Second. By engraving on the plate or stone of charts or drawings a circle or a part of a circle of a radius measuring an expressed number of units of the scale of the charts or drawings engraved. either on one, two, or all four borders of the charts or drawings, or elsewhere on them, for the purpose that the radii or diameters of the circle, either graduated on the plate or to be graduated on the chart, according to their expressed length when measurements are to be made, may serve as scales for distances in their respective directions; or by engraving only radii or diameters of a circle or parts of such,grad1r ated or to he graduated, as aforesaid, for the same purpose; or in constituting the lines of bearing of the compass of a chart-scales of the same, either. graduated or to be graduated, as aforesaid, by expressing their uniform length by the scale of the chart on the plate or stone, all this as shown, respectively, in Figs. 2 and 3. These devices are for the purpose of ascertaining distances directly without additional computation. The circle or are and its radii and diameters, as also the lines of bearing-of the compass and the scales,will expand or contract on thepaper in proportion with the aggregate expansion or contraction of the entire printed chart or drawing. The radii, diameters, lines of bearing, and the units of the scale, which will be on the plate of equal length, will differ in length on the printed chart or drawing, and each line, divided into the same number of units, will be a scale for all lengths and distances in its respective directions. In order to measureline c d in Fig 2, refer it by a parallel ruler to the radius of the engraved are parallel to 1t, as shown in the same figure, or to the radius or diameter ICC:
of the compass constituted as ascale, as shown in Fig. 3. Draw it there in pencil, if it does not coincide with an engraved line, and divide that radius or diameter into its expressed units, which then will be a scale in that direction. XV hen aline cannot be referred directly to a radius or diameter, owing to its directionas, for instance, line a f in Fig. 3-the corresponding line, gf, under the same angle with a border-line, (or for charts on which the north and south line of the compass is parallel to a border-line, the corresponding line in the adjoining quadrant,) must be referred instead of it. The radii or diameters to serve thus as scales should not exceed in length six or seven inches, so that they may readily be taken into ordinary dividers.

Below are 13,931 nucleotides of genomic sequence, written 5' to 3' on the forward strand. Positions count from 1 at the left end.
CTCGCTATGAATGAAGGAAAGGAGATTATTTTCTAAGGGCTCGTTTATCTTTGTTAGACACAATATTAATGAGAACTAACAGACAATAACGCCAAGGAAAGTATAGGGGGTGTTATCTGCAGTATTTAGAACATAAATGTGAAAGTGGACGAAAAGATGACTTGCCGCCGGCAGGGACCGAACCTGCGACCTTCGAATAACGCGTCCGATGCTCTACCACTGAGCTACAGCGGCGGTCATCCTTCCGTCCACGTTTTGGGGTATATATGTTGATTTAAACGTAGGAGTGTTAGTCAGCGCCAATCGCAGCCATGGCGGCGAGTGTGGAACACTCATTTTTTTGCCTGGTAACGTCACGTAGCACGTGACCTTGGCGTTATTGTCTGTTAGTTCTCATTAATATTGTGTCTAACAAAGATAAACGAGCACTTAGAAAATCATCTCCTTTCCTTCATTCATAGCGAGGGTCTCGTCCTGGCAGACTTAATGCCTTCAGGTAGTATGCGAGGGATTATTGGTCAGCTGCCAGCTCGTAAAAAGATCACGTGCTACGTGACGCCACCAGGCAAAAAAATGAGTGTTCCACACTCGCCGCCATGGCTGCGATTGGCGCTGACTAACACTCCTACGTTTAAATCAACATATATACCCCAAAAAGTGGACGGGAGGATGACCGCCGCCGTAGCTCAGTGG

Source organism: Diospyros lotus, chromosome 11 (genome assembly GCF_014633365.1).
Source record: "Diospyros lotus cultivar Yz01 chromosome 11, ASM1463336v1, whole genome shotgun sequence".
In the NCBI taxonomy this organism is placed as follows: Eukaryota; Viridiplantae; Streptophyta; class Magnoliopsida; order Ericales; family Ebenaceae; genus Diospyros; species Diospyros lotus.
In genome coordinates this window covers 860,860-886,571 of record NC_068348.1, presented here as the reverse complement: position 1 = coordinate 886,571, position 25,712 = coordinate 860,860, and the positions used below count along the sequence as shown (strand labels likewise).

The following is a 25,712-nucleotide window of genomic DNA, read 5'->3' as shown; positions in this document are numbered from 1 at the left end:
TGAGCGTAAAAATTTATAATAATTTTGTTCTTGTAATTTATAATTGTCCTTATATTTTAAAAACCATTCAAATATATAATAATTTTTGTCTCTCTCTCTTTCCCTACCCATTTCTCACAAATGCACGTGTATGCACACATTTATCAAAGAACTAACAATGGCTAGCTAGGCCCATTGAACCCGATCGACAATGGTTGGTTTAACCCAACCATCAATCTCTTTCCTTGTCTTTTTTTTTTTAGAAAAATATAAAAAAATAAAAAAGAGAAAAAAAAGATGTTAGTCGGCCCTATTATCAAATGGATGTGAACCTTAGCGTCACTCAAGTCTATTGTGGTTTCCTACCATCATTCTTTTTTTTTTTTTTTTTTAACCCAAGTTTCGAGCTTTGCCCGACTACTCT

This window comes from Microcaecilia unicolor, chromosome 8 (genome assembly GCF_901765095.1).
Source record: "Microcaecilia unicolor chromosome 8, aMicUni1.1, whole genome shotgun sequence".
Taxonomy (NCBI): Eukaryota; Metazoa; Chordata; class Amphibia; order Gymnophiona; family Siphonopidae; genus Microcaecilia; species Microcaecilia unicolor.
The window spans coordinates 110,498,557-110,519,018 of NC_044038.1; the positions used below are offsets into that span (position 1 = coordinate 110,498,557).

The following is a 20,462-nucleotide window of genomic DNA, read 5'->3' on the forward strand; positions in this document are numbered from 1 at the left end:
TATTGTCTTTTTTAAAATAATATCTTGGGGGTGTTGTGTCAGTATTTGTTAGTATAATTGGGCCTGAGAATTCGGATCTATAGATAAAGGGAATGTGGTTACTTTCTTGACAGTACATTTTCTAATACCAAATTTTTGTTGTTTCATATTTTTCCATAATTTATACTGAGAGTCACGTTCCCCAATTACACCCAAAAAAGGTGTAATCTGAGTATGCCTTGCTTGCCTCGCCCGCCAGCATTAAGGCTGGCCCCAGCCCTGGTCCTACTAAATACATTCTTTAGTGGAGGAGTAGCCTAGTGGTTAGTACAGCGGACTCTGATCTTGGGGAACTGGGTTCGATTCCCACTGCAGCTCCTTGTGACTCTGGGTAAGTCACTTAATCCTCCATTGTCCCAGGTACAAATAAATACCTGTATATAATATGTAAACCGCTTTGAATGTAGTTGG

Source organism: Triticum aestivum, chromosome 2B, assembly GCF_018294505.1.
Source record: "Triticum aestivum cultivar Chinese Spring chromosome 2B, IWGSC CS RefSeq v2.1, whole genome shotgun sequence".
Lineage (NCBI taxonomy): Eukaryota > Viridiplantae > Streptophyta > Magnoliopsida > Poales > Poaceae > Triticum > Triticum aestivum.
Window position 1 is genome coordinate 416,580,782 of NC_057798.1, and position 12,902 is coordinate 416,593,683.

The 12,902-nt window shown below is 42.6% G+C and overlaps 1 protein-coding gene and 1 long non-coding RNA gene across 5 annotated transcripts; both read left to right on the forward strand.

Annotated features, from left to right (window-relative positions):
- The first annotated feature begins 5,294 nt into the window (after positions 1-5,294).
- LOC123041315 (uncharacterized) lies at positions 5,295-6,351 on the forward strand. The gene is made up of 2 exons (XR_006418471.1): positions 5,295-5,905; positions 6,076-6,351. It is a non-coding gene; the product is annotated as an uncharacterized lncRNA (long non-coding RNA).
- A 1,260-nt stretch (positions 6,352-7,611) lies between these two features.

Third. A proportional scale may be engraved on any one of the borders or in any other place of the chart or drawing, as shown in Fig. 3, on which distances can be measured directly without the necessity ofgraduati ng the radius or diameter to which the distance has to be referred. The process is as follows: Take the radius or diameter into the dividers and see which of the lines of the proportional scale contains the same length between the same number of units. On that line measure your distance.
Fourth. Fig. at represents a chart with aMercator s projection, on which the linear length of a minute of the meridian (generally taken by the navigator for that of a nautical mile) increases with the latitude. In measuring distances by the proportional scale above described this increase must be taken into ac count, as follows: See how much the linear length of the radius in minutes of latitude, as drawn,is longer or shorter than an equal nun1- ber of minutes on the border-scale of latitude abreast of the line to be measured, and add the difference to or deduct it from the radius before you refer the latter to the proportional scale. For instance, in Fig. 4 add the distance from m to the are (which is the excess of the linear length from latitude 23 to 60 33 over that from 60 00 to 60 10) and enter the proportional scale with the entire length from m to the corner-point.